Class Seven dropout defies odds to supply three presidents with meat

Jojen Butchery proprietor John Mbugua during the interview at Dagoretti Corner in Nairobi.

Jojen Butchery proprietor John Mbugua during the interview at Dagoretti Corner in Nairobi.

To those who grew up with him, John Mbugua is the Class Seven dropout who went into the business of trading in fresh meat after leaving school and never turned back.

But unknown to many, the ever fresh-faced man is not the ordinary butcher down the corner, but one of the quintessential entrepreneurs with a list of high-flying clients to boot.

The list of Mr Mbugua’s clients includes State House where his relationship has spanned three regimes – starting with former presidents Daniel arap Moi and Mwai Kibaki to President Uhuru Kenyatta.

Mr Mbugua supplies his clients from Jojen Butchery, a business he started in Dagoretti township outside Nairobi and has operated for more than 20 years.

Though in a business that requires him to regularly interact with a large number of clients, Mr Mbugua remains a very private man with a phobia for the media.

“I have seen people become poorer after sharing their stories with the media,” when the Business Daily approached him for an interview.

Mr Mbugua’s passion for entrepreneurship dates back to 1979 when he wrote a business proposal and failed miserably, having found no financier for the idea. He was hired by a manufacturing company where he worked for three years before quitting with two colleagues. One of the two people he left with bought a cab and employed him as a driver, but he was forced to resign shortly thereafter to venture into own business.

“The job was not fulfilling because my mind was in self-employment,” he said of his plight in 1984. Teaming up with his brother, Mr Mbugua bought an old car that he turned into a taxi. Life in the taxi business was not well paying, forcing him to abandon it and venture into the business of loading meat from a neighbouring slaughterhouse.

This where Mr Mbugua learnt the intricacies of the meat trade before later resigning to open his own butchery. “Most of the distributors operated on credit. What I badly needed was someone to recommend me to the right people who would take orders from me and I would do the rest.’’

Armed with only Sh6,000, Mr Mbugua opened a makeshift premise along Dagoretti Road from where he started making soup even as he sought meat orders from local schools.

Soon, Mr Mbugua fell in love with his new found venture, but most of his colleagues laughed him off. “My wife was the cleaner and cook while I took charge of marketing, going to weddings and visiting homes and schools looking for orders that were initially not forthcoming,” he said.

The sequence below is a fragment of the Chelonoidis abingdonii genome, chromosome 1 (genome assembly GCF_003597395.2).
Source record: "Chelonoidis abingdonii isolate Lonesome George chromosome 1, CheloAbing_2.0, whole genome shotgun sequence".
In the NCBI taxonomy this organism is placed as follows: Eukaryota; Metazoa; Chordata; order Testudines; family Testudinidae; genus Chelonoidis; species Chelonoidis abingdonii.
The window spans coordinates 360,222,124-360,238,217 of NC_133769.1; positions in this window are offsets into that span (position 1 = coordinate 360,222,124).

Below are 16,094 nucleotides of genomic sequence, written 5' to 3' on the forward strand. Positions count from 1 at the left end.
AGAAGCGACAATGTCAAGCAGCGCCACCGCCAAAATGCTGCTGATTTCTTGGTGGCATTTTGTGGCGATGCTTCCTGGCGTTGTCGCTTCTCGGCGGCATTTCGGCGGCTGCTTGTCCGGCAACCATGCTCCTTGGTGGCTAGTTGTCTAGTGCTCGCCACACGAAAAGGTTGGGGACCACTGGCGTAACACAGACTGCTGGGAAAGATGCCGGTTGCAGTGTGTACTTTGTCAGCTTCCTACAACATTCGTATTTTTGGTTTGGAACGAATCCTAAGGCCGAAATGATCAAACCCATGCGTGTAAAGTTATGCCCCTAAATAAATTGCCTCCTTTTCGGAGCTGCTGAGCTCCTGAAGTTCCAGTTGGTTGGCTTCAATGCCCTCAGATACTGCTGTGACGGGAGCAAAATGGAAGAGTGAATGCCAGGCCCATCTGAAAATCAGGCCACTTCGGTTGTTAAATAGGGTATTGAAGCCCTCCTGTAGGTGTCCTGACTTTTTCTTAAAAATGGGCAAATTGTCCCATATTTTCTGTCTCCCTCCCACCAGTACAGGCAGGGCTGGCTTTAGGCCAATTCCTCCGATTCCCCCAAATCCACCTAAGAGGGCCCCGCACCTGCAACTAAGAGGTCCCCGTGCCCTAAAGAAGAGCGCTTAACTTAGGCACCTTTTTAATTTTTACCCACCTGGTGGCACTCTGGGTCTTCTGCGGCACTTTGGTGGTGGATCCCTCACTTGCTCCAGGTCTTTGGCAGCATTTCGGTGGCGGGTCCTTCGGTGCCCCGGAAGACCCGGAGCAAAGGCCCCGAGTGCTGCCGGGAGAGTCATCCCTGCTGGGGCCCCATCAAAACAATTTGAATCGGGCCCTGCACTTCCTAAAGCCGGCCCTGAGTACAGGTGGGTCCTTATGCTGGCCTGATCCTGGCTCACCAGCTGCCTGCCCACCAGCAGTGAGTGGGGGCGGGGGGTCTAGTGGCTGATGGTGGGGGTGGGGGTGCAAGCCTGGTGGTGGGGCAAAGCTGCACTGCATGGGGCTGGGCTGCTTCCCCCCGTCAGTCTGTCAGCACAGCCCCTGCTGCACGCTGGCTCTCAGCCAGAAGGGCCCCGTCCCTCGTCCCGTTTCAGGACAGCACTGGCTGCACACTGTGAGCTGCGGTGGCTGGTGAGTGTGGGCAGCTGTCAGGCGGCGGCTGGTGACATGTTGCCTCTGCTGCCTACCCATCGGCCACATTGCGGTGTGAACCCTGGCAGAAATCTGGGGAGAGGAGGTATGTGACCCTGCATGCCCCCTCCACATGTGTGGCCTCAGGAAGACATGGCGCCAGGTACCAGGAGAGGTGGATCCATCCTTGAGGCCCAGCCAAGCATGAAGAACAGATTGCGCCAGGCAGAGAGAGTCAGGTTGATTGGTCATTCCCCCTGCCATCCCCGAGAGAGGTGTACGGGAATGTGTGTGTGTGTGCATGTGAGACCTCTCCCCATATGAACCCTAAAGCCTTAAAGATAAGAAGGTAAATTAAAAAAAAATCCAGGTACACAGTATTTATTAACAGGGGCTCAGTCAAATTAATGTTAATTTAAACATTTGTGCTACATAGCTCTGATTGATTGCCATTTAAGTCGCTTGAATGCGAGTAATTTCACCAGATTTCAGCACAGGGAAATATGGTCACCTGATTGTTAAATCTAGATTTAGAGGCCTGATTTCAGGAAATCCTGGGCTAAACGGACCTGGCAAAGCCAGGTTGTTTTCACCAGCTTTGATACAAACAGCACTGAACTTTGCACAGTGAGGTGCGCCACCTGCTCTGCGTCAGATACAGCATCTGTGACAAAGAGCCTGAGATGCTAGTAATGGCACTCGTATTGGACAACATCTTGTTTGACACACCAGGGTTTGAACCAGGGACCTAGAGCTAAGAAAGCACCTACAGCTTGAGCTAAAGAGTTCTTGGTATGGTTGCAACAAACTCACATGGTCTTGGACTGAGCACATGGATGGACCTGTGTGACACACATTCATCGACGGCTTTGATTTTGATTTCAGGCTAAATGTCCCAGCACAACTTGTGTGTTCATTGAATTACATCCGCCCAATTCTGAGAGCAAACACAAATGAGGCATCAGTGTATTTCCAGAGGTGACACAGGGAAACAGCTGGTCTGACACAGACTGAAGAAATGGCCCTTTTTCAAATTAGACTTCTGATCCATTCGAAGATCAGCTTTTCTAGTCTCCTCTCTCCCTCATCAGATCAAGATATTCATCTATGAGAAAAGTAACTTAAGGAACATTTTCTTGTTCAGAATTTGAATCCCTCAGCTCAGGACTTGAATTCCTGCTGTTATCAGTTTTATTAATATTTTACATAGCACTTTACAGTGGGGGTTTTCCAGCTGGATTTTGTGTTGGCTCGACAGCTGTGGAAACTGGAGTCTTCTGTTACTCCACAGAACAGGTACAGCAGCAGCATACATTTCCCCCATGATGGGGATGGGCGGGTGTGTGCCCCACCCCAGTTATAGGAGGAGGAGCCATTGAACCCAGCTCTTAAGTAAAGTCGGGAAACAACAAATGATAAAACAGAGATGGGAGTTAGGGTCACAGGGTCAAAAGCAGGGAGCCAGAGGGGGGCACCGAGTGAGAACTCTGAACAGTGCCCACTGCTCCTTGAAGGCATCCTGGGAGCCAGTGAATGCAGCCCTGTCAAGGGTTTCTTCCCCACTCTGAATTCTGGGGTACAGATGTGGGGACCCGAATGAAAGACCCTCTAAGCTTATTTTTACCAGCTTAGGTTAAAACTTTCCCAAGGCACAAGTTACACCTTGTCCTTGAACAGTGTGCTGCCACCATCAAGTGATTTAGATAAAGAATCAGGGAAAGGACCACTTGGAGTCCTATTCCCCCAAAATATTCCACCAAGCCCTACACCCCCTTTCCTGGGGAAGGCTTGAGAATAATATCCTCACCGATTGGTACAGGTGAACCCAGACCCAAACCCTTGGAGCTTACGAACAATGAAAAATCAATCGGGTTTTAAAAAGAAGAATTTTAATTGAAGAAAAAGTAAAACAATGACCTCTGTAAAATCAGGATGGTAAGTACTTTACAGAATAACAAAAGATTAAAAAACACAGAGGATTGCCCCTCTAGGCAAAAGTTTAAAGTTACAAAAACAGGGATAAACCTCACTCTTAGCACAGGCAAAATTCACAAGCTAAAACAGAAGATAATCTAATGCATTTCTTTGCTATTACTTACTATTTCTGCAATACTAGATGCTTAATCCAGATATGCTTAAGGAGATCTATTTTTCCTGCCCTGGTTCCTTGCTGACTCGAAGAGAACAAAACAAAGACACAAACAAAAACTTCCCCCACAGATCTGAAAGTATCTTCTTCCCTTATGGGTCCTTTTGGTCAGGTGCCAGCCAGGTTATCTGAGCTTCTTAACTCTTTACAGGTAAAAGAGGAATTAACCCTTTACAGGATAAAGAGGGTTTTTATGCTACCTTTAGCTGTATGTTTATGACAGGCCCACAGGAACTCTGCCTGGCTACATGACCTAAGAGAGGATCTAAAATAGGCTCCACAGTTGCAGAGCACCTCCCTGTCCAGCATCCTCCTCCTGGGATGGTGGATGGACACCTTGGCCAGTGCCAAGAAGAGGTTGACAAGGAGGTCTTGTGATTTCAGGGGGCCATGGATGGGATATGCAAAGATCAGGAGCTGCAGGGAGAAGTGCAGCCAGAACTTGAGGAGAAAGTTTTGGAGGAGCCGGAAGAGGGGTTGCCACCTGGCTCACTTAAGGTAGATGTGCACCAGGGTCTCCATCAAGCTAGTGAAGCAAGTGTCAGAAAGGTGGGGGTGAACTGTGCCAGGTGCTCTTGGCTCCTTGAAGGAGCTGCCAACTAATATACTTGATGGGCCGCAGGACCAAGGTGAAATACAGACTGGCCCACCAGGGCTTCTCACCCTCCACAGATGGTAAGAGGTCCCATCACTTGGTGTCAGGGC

Within two years, the business had made significant gains, enabling him to relocate to a more decent place.

Emboldened by his success, Mr Mbugua took a Sh350,000 loan from Co-operative Bank that enabled him to set up his expanding enterprise at a commercial building owned by late Nobel Laureate Wangari Maathai’ former husband, Mwangi Mathai.

“I approached Mr Mathai with my idea, explaining to him how I would get the meat from Dagoretti Market on credit, sell it and make enough money to settle my bills and pay him,” he said.

That is how Jojen Butchery — an acronym for John and Jennifer, his wife, was born.

“We progressively acquired very valuable clients starting with Lenana School, Parliament, Kenya Railways and later extended to Jacaranda Hotels, Safari Club among many other private and public organisations,” he said.

That list has since expanded to include State House, the Department of Defence, Co-operative College and Utalii College.

Of his experience with the presidents, past and present, Mr Mbugua describes Mr Moi as a good person to do business with.

He says business with State House dipped slightly during Mr Kibaki’s tenure, a development he attributes to the little appetite the president had for meat.

“President Kenyatta is a real gentleman with a human touch and understands issues. I have so far enjoyed working with him,” he says of the current State House occupant.

Mr Mbugua describes the journey of entrepreneurship as a long and tortuous one requiring a lot of patience.

“Winning a tender basically depends on the quotation you present to the client and the quality service offered,” he says of his experience in the business.

Like many entrepreneurs, Mr Mbugua is guarded about his earnings insisting that the business is doing well and growing progressively despite cut-throat competition.

Initially, Jojen Butchery had three employees but the number has since grown to 15, including those working in the restaurant that is located within the butchery.

Dagoretti residents say the simple setting is often patronised by prominent figures, including renowned politicians and senior government officials.

-Business Daily



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